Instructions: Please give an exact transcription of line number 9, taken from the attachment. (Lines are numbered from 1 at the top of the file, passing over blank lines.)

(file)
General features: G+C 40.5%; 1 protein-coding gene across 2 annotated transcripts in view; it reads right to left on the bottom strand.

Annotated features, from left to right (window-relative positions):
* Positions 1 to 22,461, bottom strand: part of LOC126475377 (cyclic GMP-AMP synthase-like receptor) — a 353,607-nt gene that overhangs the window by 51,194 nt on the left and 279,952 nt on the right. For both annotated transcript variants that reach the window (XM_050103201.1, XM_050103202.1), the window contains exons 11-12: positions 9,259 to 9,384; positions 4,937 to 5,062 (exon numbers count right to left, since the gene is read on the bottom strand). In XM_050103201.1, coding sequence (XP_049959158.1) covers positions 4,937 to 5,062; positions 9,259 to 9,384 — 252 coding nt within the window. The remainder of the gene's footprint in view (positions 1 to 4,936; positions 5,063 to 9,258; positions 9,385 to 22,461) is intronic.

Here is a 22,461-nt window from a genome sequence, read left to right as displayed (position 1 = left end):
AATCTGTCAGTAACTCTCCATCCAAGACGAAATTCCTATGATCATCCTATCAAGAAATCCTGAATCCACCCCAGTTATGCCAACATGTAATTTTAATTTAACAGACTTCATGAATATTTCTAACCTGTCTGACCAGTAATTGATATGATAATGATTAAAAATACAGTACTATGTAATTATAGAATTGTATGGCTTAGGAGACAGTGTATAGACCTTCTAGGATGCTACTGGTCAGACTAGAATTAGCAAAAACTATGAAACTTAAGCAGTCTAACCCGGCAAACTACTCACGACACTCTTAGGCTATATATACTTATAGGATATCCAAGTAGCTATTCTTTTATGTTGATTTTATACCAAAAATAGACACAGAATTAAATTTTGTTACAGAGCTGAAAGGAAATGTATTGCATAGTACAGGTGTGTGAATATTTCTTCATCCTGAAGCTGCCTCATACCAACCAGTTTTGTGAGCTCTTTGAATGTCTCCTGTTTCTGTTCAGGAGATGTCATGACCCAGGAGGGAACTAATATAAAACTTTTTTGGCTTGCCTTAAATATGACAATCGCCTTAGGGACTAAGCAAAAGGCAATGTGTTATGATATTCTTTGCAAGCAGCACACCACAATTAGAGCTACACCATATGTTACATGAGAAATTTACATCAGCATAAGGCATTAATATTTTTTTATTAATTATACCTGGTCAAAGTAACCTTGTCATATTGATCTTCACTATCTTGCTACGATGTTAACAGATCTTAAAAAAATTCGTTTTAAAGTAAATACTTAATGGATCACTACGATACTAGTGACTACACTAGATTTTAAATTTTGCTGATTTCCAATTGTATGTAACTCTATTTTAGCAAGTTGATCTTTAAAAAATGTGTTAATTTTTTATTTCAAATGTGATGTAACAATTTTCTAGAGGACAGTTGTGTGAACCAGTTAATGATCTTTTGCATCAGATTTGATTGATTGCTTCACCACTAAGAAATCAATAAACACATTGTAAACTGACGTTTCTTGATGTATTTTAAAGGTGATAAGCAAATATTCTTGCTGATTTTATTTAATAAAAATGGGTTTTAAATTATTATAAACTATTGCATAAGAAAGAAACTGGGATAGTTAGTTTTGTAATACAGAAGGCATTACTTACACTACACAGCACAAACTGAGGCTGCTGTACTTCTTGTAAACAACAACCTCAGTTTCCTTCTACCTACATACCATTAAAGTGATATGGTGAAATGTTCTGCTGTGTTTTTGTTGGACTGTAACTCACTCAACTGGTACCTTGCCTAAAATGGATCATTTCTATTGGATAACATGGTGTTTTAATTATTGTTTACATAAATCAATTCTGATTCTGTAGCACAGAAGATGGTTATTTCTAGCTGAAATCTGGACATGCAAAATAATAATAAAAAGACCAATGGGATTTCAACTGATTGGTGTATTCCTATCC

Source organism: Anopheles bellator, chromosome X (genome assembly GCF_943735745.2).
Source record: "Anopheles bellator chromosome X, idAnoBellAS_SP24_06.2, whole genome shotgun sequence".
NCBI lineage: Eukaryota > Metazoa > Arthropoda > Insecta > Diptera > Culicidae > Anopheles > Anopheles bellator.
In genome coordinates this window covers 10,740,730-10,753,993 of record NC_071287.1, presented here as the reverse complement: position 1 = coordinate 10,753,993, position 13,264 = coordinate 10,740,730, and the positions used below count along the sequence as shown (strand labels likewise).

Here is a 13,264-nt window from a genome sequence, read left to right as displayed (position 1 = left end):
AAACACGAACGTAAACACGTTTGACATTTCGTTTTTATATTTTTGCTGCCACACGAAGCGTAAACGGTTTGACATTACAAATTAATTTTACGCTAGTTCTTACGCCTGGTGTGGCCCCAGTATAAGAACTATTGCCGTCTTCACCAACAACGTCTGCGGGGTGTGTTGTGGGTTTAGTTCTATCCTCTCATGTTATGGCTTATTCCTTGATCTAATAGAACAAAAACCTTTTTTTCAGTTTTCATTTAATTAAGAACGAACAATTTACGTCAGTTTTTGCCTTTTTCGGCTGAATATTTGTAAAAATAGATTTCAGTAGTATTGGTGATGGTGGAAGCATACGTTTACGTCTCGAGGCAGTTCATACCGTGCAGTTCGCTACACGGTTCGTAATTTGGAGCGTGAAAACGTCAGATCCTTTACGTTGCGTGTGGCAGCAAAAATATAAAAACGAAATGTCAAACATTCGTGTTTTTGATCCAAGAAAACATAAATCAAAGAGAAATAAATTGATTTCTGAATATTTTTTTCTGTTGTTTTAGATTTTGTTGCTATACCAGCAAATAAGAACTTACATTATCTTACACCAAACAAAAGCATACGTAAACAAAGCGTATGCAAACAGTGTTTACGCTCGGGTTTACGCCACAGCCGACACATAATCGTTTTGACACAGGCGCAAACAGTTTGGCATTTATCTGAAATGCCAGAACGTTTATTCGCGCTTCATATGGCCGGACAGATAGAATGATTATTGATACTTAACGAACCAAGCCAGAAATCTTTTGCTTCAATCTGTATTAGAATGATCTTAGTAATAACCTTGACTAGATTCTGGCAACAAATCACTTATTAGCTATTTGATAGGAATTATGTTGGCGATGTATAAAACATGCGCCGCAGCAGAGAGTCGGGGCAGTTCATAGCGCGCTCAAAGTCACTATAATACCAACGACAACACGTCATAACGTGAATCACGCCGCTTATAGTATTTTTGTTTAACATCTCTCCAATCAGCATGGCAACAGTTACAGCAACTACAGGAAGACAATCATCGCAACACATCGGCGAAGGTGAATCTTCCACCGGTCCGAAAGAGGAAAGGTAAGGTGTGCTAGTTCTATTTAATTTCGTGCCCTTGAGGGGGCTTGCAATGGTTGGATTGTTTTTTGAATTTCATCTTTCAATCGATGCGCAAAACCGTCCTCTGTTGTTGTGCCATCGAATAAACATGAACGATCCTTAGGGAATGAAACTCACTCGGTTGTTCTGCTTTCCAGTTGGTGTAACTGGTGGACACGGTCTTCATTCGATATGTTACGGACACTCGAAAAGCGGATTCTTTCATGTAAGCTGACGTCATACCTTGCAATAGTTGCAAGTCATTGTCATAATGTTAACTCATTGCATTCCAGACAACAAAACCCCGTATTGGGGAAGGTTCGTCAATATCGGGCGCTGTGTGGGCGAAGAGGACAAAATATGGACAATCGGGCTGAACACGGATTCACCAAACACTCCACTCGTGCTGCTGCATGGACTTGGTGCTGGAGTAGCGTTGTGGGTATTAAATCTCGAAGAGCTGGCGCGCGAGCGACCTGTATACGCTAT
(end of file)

In genome coordinates this window covers 10,740,730-10,753,993 of record NC_071287.1, presented here as the reverse complement: position 1 = coordinate 10,753,993, position 13,264 = coordinate 10,740,730, and the positions used below count along the sequence as shown (strand labels likewise).